Designing Government After Shock: global discussion on the future of government

Written by , Innovation Consultant on 11 June 2020

Co-Design launch of Government After Shock 

Last week, together with our partners at Cofluence, we launched the co-design process for the Government After Shock November event. Our vision for this event is not to be a traditional conference presented online, but rather, an opportunity to collaborate, promote global dialogue and use the crises we are experiencing across the world as an opportunity for change. It’s for this reason that co-design is at the heart of this event, and the dialogues and insights discussions that lead up to it. We want to see international collaboration across sectors and segments of society to create a vision and concrete actions to shape the way we “do government” through crisis and beyond. Government After Shock is an opportunity for global dialogue and insights gathering that begins now, but will convene and culminate internationally in an assembly of local, online and networked events from 17 – 18 November 2020.

What is Government After Shock?

Government After Shock came out of two realities: that in-person international conferences are not feasible in the current context, and that we have an opportunity for truly global dialogue to shape how governments emerge from crises and challenges to establish even better governance methods. This isn’t just an event, it is a chance to gather global insights and spark dialogue as we develop visions for more participatory and effective democracy and public services. This will include a series of associated lead-up events in the coming months, which link in insights gathering exercises from around the world leading up to a two-day virtual and networked forum from 17 – 18 November. But the conversation won’t end in November: we hope this will spark future conversations, research, data gathering and insights as we continue to develop better governance frameworks and mechanisms.

The culture of Government After Shock: Smart Thinking, Global & Local, Collaboration Vision

Are we ever going to be “after Shock”?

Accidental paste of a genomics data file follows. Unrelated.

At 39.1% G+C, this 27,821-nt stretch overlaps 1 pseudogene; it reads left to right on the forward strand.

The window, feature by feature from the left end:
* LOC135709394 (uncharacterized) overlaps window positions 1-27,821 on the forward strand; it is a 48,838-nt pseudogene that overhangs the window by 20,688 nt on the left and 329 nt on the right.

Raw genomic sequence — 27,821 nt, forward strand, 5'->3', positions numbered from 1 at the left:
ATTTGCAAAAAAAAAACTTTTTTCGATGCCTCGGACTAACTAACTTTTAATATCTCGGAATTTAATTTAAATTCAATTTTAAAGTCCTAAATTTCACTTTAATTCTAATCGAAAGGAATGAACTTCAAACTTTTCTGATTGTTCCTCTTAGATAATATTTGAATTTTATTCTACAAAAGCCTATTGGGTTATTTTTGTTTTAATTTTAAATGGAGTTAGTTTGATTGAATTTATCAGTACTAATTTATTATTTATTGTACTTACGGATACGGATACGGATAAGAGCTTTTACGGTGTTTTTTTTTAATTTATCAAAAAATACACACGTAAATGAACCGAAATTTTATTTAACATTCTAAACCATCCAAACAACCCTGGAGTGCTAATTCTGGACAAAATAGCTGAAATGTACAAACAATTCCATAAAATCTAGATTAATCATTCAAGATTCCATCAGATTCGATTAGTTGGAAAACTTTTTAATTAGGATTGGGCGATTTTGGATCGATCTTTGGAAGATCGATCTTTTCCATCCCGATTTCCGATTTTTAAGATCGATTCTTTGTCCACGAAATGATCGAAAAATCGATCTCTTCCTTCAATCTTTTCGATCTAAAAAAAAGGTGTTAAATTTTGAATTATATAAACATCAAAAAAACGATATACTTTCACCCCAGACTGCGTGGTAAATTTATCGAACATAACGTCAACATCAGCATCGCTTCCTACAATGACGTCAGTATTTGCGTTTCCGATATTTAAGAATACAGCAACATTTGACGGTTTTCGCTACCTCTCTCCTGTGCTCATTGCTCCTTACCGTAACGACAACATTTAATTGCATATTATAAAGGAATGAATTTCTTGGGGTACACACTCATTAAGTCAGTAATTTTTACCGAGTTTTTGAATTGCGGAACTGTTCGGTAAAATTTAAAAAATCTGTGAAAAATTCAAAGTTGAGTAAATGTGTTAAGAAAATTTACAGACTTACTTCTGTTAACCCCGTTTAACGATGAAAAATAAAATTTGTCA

While the event title may be deceiving, we don’t expect to be “after Shock” by November, nor are we just talking about one single crisis or shock. Governments will always face crises. The COVID-19 crisis has been different in one particular aspect – it has been near simultaneous around the world and requires (and delivered) significant changes at rapid pace. This convergence provides an opportunity for shared learning and that many other crises have not. The shared nature of the crisis provides a window, albeit one that has come with high costs, for countries to collectively consider how they engage with crisis, whatever form that crisis might take. Each time a crisis occurs it causes governments and citizens to question the way things are, how they could be, and what needs to change. It’s important to reflect on these things during crises, as it’s too easy to revert back to the status quo and forget the inequalities, injustices and issues that a crisis might have exposed. Government After Shock is intended to challenge us to think about what needs to be left behind, what we want to keep and what things we should do differently.

Making the conversation global and inclusive

We want to create dialogue and generate insights with global and local relevance. In order for this to resonate for participants across diverse regions and contexts, we want to ensure that a range of international stakeholders can shape how the event and conversation unfolds. It’s for this reason that we’ve launched an open co-design process with participants from around the world, representing a wide range of sector actors, including private sector, civil society, academia and beyond.

This co-design has three key components:

  • Framing the key themes and topics of the event programme that are most valuable locally and globally
  • Shaping core elements of the event model including inclusive participation options across languages, cultures and time zones